Pajamas all day, every day.
After graduating with a journalism degree in 2013 I decided that a life full of broken schedules and late nights just wasn’t for me. I mean, if I want to wake up at 3am every few nights to cover a breaking story, I’d rather be doing it for a baby — at least the baby will love me back.
Fast forward two more years and I have an Education degree with no prospects. I’m pretty sure I spent the summer of 2014 going on countless job boards and interviews with nothing to show for it.
I’ll be honest, I did find a few jobs I could try out, but with them came travelling for over 2 hours a day, long days and sucky pay. It’s not really what I had in mind when I pictured a “dream job.”
It wasn’t until I decided to stop searching for that perfect job and create it for myself. So, I started to freelance and eventually made a career out of it.
And what has it afforded me to do? Here are a few of the many things working remotely has allowed me to do:
- Be a full-time mother to my four month old
- Play with her throughout the day because I can
- Stay in my pajamas all day
- Work from my favourite coffee shop
- Be home when my husband gets home
- Have breakfast and lunch with my daughter
- Buy a cabin in the woods and make that my permanent residence
- Make my own hours and work during the time of day when I feel the most productive
- Work out of a villa in Tuscany for the week if I wanted to
Even though some may argue that working remotely might mean I’m not as productive, or that I build no social connections with others at work, or that I may face an onslaught of interruptions because I have a child, I wouldn’t have it any other way.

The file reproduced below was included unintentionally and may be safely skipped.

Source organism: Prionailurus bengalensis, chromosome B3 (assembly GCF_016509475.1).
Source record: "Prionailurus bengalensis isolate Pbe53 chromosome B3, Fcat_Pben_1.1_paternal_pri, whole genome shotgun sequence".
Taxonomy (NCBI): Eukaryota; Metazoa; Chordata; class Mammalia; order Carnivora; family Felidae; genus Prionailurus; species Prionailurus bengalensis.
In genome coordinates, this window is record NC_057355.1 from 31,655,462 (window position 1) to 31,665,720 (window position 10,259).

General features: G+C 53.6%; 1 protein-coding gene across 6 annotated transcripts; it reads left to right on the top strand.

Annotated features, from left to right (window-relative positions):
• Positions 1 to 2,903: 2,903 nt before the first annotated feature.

I mean, you’re probably reading this and thinking, “You mean I don’t have to shower or brush my hair all day?” Nope, go crazy. Though I probably would recommend against not showering.
The knowledge that life is short has always been a passing thought, yet always fleeting. It wasn’t until I had my daughter that I realized just how short life really is. If you have children you know what I mean.
And with that realizaton also came the thought that my daughter won’t be young forever. She will get bigger and eventually won’t need me anymore, so the time I have with her now is precious…and short lived.
So, I welcome the interruptions and breaks and chaos that come with working remotely because it means I’m spending time with my child. If I’m lucky, I’ll only get to experience a handful of more times before she starts walking and no longer wants to be held, before she starts talking to her friends and not with me as much, before she stops holding my hand and becomes independent.
Working from home gives me the privilege of being with her at all times while making money simultaneously. It’s a double whammy! Because at the end of the day, when the years have passed and you no longer have an abundance of time to use it’s the experiences and moments you shared with your family you remember the most, not the late nights at the office.
You don’t have to work 40 hours a week in order to be productive. Making your own hours means that you can work for half that time and still get all your tasks done — with time to spare to make that soccer game.
Just remember that those late nights don’t matter. Those late nights won’t help you gain five extra years of life — instead they actually might take years off — and those late nights won’t make your kids love you more. It’s your presence and time they wan’t the most — two things that are free.
So, if you’re able to work from home, good for you. You’ve just gained a few more hours of time with your family that you would have otherwise lost cumulatively working away from them. Now, go make a snack. You deserve it.